¶6 This appeal followed. We have jurisdiction pursuant to article VI, § 9 of the Arizona Constitution and A.R.S. §§ 12-120.21(A)(1), 13-4031, and 13-4033(A).


         ¶7 Murray contends the state committed prosecutorial misconduct by: (1) making inappropriate and irrelevant references to Murray's nationality; (2) misstating the evidence by claiming O.C.'s testimony was corroborated by "numerous" facts and witnesses and making unsupported and prejudicial remarks about Murray; and (3) misstating the law regarding intent, flight, self-defense, and the burden of proof.

         ¶8 Prosecutorial misconduct is "intentional conduct which the prosecutor knows to be improper and prejudicial" and that "is not merely the result of legal error, negligence, mistake, or insignificant impropriety." State v. Martinez, 221 Ariz. 383, ¶ 36 (App. 2009) (quoting Pool v. Superior Court, 139 Ariz. 98, 108 (1984)). "To prevail on a claim of prosecutorial misconduct, a defendant must demonstrate that '(1) misconduct is indeed present; and (2) a reasonable likelihood exists that the misconduct could have affected the jury's verdict, thereby denying defendant a fair trial.'" State v. Moody, 208 Ariz. 424, ¶ 145 (2004) (quoting State v. Atwood, 171 Ariz. 576, 606 (1992)). Reversal is warranted when prosecutorial misconduct "so permeated the trial that it probably affected the outcome and denied [the] defendant his due process right to a fair trial." State v. Blackman, 201 Ariz. 527, ¶ 59 (App. 2002).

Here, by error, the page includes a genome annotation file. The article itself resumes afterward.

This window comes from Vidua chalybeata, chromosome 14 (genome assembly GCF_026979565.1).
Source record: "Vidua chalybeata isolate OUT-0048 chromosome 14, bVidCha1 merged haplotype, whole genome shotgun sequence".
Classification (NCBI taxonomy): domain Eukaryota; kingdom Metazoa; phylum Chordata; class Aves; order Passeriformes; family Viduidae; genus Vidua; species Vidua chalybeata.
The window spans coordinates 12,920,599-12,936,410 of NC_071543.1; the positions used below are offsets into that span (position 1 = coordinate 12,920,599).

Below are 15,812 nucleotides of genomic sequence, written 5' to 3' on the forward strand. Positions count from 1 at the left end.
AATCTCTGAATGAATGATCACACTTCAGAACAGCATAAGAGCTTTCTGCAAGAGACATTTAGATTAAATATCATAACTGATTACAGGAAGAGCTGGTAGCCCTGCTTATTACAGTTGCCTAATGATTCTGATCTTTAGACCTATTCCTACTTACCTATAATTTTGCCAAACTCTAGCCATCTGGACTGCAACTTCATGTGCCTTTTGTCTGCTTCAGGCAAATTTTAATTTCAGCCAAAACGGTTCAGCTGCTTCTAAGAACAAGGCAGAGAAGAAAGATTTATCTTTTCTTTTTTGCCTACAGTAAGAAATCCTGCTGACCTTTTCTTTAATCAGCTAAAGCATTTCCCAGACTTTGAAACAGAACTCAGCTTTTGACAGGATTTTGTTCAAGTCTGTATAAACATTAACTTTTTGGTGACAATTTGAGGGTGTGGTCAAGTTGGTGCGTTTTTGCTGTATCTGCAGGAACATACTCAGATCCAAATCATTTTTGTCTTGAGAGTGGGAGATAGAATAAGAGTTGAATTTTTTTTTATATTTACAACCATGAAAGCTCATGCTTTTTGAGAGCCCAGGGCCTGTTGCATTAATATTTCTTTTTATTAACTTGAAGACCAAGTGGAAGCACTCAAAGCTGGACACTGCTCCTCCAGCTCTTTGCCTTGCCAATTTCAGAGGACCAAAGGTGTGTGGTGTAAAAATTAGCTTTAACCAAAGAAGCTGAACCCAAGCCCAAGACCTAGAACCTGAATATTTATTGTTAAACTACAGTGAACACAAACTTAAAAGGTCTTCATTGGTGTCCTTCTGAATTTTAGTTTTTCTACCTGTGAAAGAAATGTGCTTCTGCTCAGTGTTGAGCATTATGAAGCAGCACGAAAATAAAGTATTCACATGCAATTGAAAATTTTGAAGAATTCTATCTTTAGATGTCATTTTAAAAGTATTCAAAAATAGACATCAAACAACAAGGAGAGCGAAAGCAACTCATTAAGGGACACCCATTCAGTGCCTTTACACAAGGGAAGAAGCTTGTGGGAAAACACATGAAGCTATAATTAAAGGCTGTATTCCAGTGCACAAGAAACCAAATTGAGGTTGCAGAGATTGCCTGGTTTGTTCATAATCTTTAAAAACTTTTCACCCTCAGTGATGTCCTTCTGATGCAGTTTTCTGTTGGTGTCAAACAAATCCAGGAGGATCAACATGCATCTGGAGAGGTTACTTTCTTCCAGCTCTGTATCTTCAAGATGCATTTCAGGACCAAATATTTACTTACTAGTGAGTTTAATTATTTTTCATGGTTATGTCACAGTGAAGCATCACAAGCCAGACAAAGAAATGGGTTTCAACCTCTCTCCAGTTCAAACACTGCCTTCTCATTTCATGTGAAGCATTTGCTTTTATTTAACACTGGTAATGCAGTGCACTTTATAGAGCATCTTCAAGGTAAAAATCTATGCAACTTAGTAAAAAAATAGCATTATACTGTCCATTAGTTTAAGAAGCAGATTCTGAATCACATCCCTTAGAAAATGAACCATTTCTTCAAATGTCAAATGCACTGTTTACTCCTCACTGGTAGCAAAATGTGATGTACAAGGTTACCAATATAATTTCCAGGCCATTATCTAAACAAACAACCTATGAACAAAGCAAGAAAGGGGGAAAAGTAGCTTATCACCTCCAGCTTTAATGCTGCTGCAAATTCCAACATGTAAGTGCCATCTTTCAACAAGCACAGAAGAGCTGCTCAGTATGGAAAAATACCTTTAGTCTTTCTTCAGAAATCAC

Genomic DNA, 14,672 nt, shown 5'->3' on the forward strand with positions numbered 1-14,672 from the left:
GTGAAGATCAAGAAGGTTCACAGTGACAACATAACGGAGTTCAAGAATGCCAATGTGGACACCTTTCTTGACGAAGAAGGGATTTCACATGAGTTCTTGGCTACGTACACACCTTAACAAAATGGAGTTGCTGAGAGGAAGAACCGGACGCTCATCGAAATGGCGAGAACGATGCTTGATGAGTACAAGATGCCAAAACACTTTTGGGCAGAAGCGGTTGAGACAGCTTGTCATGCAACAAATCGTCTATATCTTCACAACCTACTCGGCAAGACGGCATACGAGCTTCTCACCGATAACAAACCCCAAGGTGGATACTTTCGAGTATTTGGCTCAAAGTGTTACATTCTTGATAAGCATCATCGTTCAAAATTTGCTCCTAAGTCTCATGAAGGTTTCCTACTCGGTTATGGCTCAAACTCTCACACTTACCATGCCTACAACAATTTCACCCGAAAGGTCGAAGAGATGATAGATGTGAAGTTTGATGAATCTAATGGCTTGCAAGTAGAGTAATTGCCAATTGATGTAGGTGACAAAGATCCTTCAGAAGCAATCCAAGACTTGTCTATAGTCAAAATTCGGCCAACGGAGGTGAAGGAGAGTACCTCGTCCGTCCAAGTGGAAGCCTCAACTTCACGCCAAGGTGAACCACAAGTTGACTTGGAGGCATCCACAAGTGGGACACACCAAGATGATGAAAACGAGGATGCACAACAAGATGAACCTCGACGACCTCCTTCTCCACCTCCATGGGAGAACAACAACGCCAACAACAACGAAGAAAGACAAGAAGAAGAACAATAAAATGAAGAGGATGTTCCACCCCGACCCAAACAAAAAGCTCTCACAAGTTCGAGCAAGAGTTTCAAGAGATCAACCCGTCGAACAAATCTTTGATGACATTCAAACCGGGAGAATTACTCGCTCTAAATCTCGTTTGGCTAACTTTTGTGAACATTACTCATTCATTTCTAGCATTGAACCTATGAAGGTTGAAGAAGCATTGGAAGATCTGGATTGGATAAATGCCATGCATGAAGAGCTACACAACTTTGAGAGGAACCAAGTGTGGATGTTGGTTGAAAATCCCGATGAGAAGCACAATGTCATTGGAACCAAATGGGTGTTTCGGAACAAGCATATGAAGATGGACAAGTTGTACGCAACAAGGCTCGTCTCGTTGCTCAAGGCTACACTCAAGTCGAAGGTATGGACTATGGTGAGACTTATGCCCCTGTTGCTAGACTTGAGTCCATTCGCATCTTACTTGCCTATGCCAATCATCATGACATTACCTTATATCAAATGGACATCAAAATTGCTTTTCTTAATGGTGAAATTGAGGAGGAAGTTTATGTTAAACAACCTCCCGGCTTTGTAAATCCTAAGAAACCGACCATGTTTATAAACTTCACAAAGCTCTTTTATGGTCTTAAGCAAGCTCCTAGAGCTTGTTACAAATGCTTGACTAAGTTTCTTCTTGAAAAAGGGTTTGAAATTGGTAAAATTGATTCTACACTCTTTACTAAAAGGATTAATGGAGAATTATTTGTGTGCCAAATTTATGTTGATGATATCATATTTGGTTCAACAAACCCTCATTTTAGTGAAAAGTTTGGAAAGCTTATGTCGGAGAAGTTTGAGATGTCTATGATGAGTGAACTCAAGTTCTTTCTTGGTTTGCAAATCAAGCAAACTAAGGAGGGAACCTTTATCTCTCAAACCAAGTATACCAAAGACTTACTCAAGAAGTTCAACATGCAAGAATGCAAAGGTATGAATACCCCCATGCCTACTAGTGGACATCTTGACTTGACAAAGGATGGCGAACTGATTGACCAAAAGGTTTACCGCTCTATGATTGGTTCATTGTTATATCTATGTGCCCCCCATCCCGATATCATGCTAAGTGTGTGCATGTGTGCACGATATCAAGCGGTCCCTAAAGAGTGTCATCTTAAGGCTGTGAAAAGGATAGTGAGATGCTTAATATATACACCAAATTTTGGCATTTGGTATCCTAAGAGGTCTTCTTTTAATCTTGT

¶9 "We evaluate each instance of alleged misconduct," State v. Morris, 215 Ariz. 324, ¶ 47 (2007), and then consider the cumulative effect on the fairness of Murray's trial, see State v. Hughes, 193 Ariz. 72, ¶ 26 (1998). "[T]he standard of review depends upon whether [Murray] objected." Morris, 215 Ariz. 324, ¶ 47. When a defendant has objected at trial, we review allegations of misconduct for harmless error; however, when a defendant fails to object to any of the alleged instances of prosecutorial misconduct, we review only for fundamental error. State v. Escalante, 245 Ariz. 135, ¶ 12 (2018);[3] State v. Sanders, 245 Ariz. 113, ¶ 91 (2018).

         Murray's Nationality

         ¶10 Murray argues the state made "inappropriate and irrelevant" references throughout trial to the fact he is from Jamaica. In addition, he argues the references to his nationality were especially prejudicial in light of the state's presentation of marijuana-related evidence and such references "only served to invoke and inflame preexisting stereotypes that the jury might have about Jamaican involvement in marijuana shipping."